"A dozen very rich clients can make a very big difference," he said.
The Mei Moses All Art index, which tracks publicly sold art, reported a more than 13 percent return for the first half of 2010, a sharp reversal of the nearly 30 percent decline in 2009.
"It's a much more dynamic market, and it gets back to the geographic element, which has been extraordinary," said Baird Ryan, managing director of the private financial and consulting services firm Art Capital Group.
"It's not just U.S., Wall Street and European buying anymore."
With $800 million to more than $1 billion worth of art on the block over two weeks, kicking off on Tuesday, the auction houses are poised to enjoy the global market after a rocky 2009 when they curtailed auctions and cut staff, he said.
Even distant No. 3, Phillips de Pury, is staging an $80 million postwar and contemporary sale, its biggest ever.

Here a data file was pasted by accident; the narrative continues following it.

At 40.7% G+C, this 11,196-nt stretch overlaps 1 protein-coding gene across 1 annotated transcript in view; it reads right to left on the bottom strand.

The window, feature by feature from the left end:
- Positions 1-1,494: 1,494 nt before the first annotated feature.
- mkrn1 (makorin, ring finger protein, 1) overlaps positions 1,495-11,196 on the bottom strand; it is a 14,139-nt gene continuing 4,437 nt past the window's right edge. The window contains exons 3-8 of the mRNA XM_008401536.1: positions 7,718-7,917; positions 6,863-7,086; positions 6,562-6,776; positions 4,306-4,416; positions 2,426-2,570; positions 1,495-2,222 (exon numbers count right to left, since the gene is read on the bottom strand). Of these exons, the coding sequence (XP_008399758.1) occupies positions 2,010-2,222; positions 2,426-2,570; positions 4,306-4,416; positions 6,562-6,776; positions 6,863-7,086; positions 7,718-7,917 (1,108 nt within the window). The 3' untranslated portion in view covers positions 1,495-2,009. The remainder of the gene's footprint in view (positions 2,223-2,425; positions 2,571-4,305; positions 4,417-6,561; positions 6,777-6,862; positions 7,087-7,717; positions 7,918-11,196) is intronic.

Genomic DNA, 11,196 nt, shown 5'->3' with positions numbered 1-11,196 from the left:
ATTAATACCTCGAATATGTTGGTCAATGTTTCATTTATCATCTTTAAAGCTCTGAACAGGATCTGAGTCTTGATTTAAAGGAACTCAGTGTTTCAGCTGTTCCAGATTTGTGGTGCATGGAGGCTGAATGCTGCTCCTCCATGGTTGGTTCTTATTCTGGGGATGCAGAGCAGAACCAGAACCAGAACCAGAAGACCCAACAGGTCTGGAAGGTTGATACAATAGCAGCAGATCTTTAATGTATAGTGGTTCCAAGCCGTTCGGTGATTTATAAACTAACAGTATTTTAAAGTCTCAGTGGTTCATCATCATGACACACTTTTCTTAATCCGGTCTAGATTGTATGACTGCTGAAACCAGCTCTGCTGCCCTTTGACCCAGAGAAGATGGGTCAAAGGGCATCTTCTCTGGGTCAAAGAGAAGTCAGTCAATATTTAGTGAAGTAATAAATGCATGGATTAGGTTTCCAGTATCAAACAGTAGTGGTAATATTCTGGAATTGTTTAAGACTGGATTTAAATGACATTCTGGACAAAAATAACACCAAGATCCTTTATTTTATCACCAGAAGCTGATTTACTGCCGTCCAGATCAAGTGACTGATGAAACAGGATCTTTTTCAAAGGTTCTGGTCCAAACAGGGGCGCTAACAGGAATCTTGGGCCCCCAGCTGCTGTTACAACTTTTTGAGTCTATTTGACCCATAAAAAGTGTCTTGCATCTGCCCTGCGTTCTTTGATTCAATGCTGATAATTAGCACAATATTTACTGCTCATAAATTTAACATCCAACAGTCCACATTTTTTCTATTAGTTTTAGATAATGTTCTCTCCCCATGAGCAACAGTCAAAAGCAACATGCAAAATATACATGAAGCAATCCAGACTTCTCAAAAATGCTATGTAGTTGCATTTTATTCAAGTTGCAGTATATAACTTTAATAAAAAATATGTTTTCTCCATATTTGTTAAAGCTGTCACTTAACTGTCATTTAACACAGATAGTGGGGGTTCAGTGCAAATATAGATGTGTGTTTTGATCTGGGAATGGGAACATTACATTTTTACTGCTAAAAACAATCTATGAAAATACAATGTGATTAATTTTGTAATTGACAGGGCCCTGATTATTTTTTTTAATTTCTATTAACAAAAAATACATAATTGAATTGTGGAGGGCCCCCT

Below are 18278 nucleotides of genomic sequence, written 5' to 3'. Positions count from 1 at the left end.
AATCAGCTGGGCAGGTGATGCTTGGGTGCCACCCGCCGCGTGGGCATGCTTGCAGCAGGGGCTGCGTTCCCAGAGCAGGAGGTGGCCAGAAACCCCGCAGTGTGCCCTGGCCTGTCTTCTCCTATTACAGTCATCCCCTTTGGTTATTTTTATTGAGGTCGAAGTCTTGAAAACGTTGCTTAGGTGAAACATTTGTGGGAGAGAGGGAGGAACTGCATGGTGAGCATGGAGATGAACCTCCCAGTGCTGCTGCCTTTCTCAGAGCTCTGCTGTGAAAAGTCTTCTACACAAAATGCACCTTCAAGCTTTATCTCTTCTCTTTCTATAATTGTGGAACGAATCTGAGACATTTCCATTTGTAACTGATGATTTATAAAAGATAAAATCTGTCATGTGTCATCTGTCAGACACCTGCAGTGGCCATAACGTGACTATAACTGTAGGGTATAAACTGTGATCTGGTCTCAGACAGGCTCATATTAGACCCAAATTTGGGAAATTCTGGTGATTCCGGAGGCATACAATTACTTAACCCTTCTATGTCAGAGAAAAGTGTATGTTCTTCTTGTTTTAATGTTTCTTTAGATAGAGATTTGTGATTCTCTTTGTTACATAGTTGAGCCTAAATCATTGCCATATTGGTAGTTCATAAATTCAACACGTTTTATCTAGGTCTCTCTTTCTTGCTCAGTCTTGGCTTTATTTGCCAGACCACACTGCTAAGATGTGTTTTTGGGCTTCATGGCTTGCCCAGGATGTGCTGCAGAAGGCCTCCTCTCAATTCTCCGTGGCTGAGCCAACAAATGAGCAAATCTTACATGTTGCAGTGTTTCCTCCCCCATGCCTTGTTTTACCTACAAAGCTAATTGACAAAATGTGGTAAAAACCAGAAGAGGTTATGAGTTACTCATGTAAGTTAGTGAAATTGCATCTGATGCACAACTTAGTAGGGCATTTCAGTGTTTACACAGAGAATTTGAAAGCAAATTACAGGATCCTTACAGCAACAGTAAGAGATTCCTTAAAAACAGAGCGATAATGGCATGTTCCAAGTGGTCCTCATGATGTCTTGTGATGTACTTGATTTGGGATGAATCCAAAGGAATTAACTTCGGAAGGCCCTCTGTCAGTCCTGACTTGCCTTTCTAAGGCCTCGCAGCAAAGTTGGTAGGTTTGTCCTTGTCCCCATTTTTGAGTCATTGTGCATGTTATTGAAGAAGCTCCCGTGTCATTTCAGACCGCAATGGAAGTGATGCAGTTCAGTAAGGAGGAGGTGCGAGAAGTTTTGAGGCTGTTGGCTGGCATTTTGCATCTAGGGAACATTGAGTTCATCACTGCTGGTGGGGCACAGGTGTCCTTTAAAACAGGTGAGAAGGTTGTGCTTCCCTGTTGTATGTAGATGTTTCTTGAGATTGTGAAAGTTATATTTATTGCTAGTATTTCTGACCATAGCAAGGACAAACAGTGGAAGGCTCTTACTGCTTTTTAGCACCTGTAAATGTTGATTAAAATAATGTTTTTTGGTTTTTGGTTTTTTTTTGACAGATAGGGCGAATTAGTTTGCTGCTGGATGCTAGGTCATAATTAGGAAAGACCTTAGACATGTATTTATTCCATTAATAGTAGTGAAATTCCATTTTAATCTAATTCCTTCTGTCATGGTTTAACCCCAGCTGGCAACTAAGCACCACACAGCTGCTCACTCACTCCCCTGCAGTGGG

Christie's is counting on well-heeled new blood to compete for big-ticket offerings such as Roy Lichtenstein's "Ohhh ... Alright," which is poised to bring owner Steve Wynn some $40 million, more than twice the artist's auction record.
"These guys are really new to the market," Ryan said, referring to super-rich collectors from Russia, India, China and Hong Kong, and the Mideast.
"Culturally they're huge gamblers and they love the action of the auctions, which have become incredible social events. So they just go for it," he said.
Editor: Feng Hui